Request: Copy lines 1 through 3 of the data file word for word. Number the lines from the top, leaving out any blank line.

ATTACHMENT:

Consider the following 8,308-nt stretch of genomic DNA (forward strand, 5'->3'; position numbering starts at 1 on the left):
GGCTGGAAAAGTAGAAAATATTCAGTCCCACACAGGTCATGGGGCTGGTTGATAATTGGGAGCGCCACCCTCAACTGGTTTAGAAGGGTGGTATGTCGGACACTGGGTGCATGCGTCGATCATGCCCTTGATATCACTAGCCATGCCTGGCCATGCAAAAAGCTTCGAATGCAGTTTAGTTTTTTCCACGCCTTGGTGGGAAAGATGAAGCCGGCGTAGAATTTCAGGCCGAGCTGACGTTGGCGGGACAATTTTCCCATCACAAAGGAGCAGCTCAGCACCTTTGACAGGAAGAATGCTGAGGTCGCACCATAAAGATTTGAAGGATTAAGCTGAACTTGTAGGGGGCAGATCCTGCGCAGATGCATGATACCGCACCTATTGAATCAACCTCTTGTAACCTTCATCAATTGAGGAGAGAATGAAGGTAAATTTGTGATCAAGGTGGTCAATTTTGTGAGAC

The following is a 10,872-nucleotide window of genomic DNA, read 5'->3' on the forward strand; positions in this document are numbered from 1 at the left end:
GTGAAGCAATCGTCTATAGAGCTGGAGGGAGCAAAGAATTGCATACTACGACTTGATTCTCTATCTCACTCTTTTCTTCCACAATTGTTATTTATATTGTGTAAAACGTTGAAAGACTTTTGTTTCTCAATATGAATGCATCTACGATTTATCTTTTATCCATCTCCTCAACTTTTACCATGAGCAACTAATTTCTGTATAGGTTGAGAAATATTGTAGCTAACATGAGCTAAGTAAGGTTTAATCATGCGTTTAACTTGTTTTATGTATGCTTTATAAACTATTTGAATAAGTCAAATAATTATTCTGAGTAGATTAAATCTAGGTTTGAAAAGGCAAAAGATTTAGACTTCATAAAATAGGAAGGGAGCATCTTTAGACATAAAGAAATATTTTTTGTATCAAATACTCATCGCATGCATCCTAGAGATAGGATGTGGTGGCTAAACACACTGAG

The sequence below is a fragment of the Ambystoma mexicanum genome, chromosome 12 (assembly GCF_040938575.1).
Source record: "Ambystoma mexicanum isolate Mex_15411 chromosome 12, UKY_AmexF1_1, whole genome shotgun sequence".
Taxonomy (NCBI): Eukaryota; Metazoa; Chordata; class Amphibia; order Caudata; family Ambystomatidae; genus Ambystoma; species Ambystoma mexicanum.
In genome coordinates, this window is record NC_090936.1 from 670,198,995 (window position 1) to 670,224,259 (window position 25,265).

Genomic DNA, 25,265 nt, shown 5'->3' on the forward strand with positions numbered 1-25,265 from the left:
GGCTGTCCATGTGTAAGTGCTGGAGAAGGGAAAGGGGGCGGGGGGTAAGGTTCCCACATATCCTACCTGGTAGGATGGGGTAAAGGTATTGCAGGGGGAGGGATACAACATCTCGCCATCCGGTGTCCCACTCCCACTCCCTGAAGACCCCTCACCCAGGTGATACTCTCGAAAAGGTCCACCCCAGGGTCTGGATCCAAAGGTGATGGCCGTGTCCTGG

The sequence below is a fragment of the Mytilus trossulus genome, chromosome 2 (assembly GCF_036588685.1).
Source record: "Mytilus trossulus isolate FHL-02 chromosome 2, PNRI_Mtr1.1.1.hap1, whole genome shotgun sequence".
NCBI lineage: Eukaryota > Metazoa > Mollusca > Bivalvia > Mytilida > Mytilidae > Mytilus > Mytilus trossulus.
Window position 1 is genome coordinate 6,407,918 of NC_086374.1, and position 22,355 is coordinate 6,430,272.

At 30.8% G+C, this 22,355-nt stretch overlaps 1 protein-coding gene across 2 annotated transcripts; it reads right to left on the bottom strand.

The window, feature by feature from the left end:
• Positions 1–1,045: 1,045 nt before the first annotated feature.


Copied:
Consider the following 8,308-nt stretch of genomic DNA (forward strand, 5'->3'; position numbering starts at 1 on the left):
GGCTGGAAAAGTAGAAAATATTCAGTCCCACACAGGTCATGGGGCTGGTTGATAATTGGGAGCGCCACCCTCAACTGGTTTAGAAGGGTGGTATGTCGGACACTGGGTGCATGCGTCGATCATGCCCTTGATATCACTAGCCATGCCTGGCCATGCAAAAAGCTTCGAATGCAGTTTAGTTTTTTCCACGCCTTGGTGGGAAAGATGAAGCCGGCGTAGAATTTCAGGCCGAGCTGACGTTGGCGGGACAATTTTCCCATCACAAAGGAGCAGCTCAGCACCTTTGACAGGAAGAATGCTGAGGTCGCACCATAAAGATTTGAAGGATTAAGCTGAACTTGTAGGGGGCAGATCCTGCGCAGATGCATGATACCGCACCTATTGAATCAACCTCTTGTAACCTTCATCAATTGAGGAGAGAATGAAGGTAAATTTGTGATCAAGGTGGTCAATTTTGTGAGAC

The following is a 10,872-nucleotide window of genomic DNA, read 5'->3' on the forward strand; positions in this document are numbered from 1 at the left end: